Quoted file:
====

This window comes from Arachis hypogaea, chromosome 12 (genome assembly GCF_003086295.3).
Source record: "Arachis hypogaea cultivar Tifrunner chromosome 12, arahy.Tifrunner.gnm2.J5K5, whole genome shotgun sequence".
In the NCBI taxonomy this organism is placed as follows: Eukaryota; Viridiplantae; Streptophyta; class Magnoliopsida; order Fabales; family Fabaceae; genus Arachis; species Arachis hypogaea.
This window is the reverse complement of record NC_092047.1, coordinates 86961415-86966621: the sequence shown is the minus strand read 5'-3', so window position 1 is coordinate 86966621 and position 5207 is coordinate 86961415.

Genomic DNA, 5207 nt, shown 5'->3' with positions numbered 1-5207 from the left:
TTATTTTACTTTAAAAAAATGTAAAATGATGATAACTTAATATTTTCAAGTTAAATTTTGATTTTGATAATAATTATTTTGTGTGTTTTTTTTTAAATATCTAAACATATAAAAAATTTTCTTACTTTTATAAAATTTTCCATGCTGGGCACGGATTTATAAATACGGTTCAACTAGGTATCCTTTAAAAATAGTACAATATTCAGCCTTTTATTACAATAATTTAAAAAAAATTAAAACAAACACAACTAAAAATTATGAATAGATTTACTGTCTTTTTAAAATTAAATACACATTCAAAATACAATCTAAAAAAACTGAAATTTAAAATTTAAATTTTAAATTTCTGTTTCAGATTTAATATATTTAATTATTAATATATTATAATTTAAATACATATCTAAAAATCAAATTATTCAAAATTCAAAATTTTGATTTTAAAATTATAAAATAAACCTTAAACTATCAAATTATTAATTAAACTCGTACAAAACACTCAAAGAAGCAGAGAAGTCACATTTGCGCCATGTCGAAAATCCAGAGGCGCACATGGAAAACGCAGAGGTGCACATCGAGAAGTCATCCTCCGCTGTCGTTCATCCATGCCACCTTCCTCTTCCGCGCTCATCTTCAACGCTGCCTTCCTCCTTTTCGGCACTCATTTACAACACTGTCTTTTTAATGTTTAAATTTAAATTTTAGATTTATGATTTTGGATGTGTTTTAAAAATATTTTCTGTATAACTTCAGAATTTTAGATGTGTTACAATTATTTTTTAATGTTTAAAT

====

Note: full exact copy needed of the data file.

This window comes from Arachis hypogaea, chromosome 12 (genome assembly GCF_003086295.3).
Source record: "Arachis hypogaea cultivar Tifrunner chromosome 12, arahy.Tifrunner.gnm2.J5K5, whole genome shotgun sequence".
In the NCBI taxonomy this organism is placed as follows: Eukaryota; Viridiplantae; Streptophyta; class Magnoliopsida; order Fabales; family Fabaceae; genus Arachis; species Arachis hypogaea.
This window is the reverse complement of record NC_092047.1, coordinates 86961415-86966621: the sequence shown is the minus strand read 5'-3', so window position 1 is coordinate 86966621 and position 5207 is coordinate 86961415.

Genomic DNA, 5207 nt, shown 5'->3' with positions numbered 1-5207 from the left:
TTATTTTACTTTAAAAAAATGTAAAATGATGATAACTTAATATTTTCAAGTTAAATTTTGATTTTGATAATAATTATTTTGTGTGTTTTTTTTTAAATATCTAAACATATAAAAAATTTTCTTACTTTTATAAAATTTTCCATGCTGGGCACGGATTTATAAATACGGTTCAACTAGGTATCCTTTAAAAATAGTACAATATTCAGCCTTTTATTACAATAATTTAAAAAAAATTAAAACAAACACAACTAAAAATTATGAATAGATTTACTGTCTTTTTAAAATTAAATACACATTCAAAATACAATCTAAAAAAACTGAAATTTAAAATTTAAATTTTAAATTTCTGTTTCAGATTTAATATATTTAATTATTAATATATTATAATTTAAATACATATCTAAAAATCAAATTATTCAAAATTCAAAATTTTGATTTTAAAATTATAAAATAAACCTTAAACTATCAAATTATTAATTAAACTCGTACAAAACACTCAAAGAAGCAGAGAAGTCACATTTGCGCCATGTCGAAAATCCAGAGGCGCACATGGAAAACGCAGAGGTGCACATCGAGAAGTCATCCTCCGCTGTCGTTCATCCATGCCACCTTCCTCTTCCGCGCTCATCTTCAACGCTGCCTTCCTCCTTTTCGGCACTCATTTACAACACTGTCTTTTTAATGTTTAAATTTAAATTTTAGATTTATGATTTTGGATGTGTTTTAAAAATATTTTCTGTATAACTTCAGAATTTTAGATGTGTTACAATTATTTTTTAATGTTTAAAT